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Heritage

Designed by William Blackburn, The Old Prison, formerly the Northleach House of Correction, was built in 1792 on the form of a polygonal radial. Costing £5,111 6s. 4d. It was constructed from T coursed, squared and dressed limestone, under a slate roof with ashlar stacks and built on land gifted by Lord Chedworth.

The Keeper’s House which also accommodated the prison chapel, the only building to survive from 1791, formed the hub of the Prison with exercise yards radiating out from it to the cells, set around five sides. This was flanked either side by cell blocks which in turn were enclosed by a smaller rectangular block; the left originally housing a hand corn mill, subsequently a treadmill, and later converted into a police station. The right-hand block functioned as a female cell block. Following a government enquiry into the poor welfare standards at the prison in 1844, a new female cell block was constructed and was then followed by further adaptations in response to changing penal methods.

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The building, was granted Grade II listed status in January 1952 based on six factors: 

  • Rarity: it is a rare surviving example of the work of prolific gaol architect William Blackburn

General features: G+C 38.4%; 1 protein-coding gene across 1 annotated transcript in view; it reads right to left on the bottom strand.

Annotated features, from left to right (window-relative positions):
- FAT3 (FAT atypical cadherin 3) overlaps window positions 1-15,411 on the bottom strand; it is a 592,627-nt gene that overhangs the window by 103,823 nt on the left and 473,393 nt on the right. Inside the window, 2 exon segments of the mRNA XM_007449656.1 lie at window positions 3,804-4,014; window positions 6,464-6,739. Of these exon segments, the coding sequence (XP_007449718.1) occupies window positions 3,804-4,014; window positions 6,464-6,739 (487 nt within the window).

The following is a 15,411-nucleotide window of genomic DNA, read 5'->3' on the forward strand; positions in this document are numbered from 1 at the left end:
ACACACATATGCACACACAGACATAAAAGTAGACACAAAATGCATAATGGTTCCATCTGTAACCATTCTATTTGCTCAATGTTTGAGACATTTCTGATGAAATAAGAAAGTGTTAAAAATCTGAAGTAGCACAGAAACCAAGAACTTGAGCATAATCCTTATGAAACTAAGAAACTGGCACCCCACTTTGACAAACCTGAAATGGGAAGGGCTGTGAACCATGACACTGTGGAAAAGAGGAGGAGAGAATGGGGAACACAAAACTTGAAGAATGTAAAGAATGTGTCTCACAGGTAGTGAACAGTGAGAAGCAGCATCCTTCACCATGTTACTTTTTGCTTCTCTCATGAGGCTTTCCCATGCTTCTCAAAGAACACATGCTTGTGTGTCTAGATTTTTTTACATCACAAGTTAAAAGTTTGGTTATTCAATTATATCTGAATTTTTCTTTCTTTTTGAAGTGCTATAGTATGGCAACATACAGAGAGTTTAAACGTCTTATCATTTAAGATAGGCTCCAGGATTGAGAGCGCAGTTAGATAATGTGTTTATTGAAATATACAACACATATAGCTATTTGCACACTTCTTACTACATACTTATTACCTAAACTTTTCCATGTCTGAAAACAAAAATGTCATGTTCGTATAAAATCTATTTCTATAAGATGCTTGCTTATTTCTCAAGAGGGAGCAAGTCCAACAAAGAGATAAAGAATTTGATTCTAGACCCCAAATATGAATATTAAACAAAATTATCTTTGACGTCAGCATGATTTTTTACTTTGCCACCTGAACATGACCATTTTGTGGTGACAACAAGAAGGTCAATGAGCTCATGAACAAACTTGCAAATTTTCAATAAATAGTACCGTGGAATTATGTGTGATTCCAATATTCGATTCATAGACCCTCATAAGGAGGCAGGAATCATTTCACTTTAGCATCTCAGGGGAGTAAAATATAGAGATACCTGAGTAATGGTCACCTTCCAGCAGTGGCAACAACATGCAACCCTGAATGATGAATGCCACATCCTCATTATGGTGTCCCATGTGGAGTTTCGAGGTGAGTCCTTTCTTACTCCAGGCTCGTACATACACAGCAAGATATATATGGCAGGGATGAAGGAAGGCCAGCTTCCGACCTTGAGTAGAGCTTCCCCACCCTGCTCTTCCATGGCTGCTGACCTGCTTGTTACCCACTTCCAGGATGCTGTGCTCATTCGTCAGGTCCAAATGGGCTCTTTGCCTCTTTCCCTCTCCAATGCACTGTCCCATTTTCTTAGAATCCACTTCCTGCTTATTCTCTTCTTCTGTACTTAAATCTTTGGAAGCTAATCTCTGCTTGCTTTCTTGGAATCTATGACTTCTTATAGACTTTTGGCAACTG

• Architectural: a confident, and suitably austere, classical design

  • Historical: the building dates from the pioneering period of prison reform under Sir George Onesiphorus Paul, High Sheriff of Gloucestershire

  • Interior: distinctive judicial and penal rooms, including cells with barred windows, and a C19 court room with fitted dock and bench

  • Fixtures: remaining buildings contain high quality fittings including cell doors and external doors with complex lock mechanisms

  • Location and setting: the former prison grounds retain a legible layout with a rear exercise ground, in an isolated valley bottom location chosen for its suitability for a house of correction

Today, the impressive façade along with the 1844 female Cell Block and Court Room remain, providing a glimpse into Prison life in Georgian and Victorian Britain. 

Sources
English Prisons (2002) : Brodie, Croom, Davies
Prison at the Crossroads (1981) : Marian Woodman